Saturday, November 20, 2010

At your service, our economy's a work in progress

THE structure of our economy is set to change over the 2010s, creating winners and losers and plenty of complaints. So it's worth remembering the economy's structure has been changing continuously since the gold rush.

An article by Ellis Connolly and Christine Lewis of the Reserve Bank reminds us that, over the past 80 years or so, the economy has been transformed from one centred on the production of primary products to an urbanised economy mainly producing services.

In the 19th century, agriculture accounted for about a third of our total output of goods and services (gross domestic product), but from about the 1930s its share started declining and today is down to a mere 3 per cent.

Why? Well, not because we're producing less agricultural stuff. We're producing more than ever. No, it's just because other parts of the economy have grown a lot faster than agriculture, thus reducing its share of the total.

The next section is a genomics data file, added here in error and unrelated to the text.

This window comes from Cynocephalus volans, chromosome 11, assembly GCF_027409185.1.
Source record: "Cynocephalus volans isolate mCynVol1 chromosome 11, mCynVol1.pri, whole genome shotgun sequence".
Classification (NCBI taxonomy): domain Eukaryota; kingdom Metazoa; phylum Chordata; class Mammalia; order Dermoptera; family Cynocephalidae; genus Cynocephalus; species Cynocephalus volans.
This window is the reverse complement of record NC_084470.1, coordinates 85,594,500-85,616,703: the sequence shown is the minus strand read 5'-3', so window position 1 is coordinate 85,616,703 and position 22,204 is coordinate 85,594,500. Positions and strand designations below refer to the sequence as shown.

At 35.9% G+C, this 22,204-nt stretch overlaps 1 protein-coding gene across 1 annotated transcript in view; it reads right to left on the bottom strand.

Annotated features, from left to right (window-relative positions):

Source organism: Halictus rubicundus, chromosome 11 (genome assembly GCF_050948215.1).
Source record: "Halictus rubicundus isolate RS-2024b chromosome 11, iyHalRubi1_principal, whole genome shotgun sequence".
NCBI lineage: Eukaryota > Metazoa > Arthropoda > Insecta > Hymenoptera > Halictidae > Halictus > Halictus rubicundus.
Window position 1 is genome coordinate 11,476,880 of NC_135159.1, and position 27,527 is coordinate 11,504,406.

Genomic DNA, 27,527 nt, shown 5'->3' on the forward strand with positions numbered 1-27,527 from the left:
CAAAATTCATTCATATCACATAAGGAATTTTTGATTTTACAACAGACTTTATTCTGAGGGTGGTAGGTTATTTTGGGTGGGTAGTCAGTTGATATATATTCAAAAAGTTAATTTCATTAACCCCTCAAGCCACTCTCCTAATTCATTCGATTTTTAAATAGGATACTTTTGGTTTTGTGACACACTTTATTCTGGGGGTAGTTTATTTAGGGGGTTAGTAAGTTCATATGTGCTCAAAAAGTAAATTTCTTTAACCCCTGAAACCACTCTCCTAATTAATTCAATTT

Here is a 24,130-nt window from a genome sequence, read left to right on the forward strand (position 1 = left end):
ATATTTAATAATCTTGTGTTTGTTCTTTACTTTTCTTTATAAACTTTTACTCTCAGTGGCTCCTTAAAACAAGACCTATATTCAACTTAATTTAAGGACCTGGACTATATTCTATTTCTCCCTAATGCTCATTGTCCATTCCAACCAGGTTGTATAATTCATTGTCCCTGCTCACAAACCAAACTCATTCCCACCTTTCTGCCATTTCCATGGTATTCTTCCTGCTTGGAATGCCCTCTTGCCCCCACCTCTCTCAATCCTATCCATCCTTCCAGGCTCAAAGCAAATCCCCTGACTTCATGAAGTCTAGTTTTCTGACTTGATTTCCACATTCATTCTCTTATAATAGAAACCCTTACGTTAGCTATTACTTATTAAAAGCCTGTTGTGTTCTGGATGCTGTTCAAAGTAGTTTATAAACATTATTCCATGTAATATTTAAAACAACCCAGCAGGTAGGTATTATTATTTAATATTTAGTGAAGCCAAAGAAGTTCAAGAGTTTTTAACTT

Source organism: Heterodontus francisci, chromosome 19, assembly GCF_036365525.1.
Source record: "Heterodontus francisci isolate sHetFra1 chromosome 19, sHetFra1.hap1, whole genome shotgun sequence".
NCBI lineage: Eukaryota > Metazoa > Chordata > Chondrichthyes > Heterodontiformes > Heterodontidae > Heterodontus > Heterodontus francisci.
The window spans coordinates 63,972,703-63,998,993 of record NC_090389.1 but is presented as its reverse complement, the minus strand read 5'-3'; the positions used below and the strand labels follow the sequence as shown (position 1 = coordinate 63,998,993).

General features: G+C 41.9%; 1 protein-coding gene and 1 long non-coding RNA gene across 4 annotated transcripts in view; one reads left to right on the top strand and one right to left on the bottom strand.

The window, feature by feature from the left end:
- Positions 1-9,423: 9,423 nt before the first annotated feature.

While we've been producing more rural stuff we've been doing it using progressively more machinery, with fewer, bigger farms to capture the machines' potential economies of scale. So agriculture has become steadily more "capital intensive", releasing workers, who've moved to the city.

As agriculture's share started to decline, the manufacturing industry's started to increase. At the beginning of last century it accounted for roughly 15 per cent of total output, but by the 1960s it had reached a peak of 25 per cent.

From that point its share began to decline, halving to about 12 per cent today, even though it too is producing more than ever. And it, too, has become more capital intensive and less labour-intensive over the years.